Briefly tell us about your book
A Room Made of Leaves is the pretend-memoir of a real person, Elizabeth Macarthur. She was one of the few women we know much about from early Australian history, and if you take at face value the letters she wrote, she was the perfect uncomplaining wife and mother. Letters were public things back then – no woman could say what she really thought or felt. But between the lines of those cautious letters you can hear another woman – someone who pushes back against the limitations of her life and shows herself to be smart, sly, funny and sexy. That’s the voice of the long-lost, secret, scandalous memoirs that I pretend I’ve found.
What inspired the idea behind this book?
Elizabeth Macarthur lived behind a mask, as women of the past had to, but a couple of times in her letters the mask slips. In one letter she talks about getting lessons in astronomy from Lieutenant William Dawes. She says, ‘I mistook my abilities, and I blush at my error.’ In the context of her otherwise bloodless letters, those words leap off the page with a jolt of erotic electricity. For the eighteen years that it took me to write the book, that moment kept me wondering. What happened after Mrs Macarthur blushed?
What are you hoping the reader will take away from reading this book?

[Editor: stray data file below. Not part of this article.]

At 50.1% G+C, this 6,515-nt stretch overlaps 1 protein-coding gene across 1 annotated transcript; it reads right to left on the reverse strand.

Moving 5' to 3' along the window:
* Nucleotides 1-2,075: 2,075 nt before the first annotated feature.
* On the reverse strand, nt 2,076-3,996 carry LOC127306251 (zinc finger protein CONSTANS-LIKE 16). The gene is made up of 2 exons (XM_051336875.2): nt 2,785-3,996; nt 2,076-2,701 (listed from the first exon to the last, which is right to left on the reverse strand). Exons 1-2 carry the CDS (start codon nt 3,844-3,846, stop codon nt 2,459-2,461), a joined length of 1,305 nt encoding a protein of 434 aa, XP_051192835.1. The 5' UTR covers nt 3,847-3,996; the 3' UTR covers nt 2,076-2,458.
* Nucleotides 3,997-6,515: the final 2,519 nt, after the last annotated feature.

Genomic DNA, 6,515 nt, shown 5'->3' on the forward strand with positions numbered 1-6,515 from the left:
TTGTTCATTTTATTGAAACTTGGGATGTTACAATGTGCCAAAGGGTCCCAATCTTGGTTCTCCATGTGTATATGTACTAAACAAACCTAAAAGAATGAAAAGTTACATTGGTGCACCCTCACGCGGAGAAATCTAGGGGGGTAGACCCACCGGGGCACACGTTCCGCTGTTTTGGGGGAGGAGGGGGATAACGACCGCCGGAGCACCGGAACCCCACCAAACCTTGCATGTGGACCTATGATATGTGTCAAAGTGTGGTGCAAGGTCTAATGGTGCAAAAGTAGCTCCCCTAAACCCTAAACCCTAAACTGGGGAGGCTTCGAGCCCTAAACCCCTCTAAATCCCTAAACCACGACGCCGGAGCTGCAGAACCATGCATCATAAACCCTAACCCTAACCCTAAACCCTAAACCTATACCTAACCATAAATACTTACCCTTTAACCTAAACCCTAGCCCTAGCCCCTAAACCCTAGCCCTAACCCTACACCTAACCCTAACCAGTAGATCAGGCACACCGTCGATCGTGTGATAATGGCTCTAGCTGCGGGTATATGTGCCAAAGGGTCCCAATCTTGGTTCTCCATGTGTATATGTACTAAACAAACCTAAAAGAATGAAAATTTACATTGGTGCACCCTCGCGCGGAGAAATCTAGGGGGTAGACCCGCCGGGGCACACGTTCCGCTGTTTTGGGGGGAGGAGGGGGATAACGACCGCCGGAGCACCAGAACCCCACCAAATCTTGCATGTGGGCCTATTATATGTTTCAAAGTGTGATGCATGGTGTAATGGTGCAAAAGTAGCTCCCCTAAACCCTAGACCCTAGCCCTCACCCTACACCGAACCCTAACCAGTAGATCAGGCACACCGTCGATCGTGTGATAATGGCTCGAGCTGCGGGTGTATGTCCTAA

This is a book about one particular, remarkable woman, but the bigger theme is about the way the truth can be silenced. Every story – whether it’s about an individual, or about things that happened in Australia’s violent past – covers up another story. As Elizabeth herself tells us: Do not believe too quickly! In this age of information and misinformation, her words apply more than ever.
Does the creative process get easier for you with each book?
No, every book seems impossibly difficult to write – and impossible in a way different from all the earlier books. The only thing that gets easier is knowing that every book seemed impossible, but it got there in the end. The difficulty isn’t a signal to give up, just to settle in for plenty of redrafting.
What’s the easiest and most difficult parts of your job as a writer?
The easiest part is that glorious time before you’ve started the book, when you’re standing in the shower picturing the masterpiece you’re about to write. The hardest part is when you sit down at the desk and actually put finger to keyboard. The good part lasts about five minutes. In my case the hard part lasts a couple of years.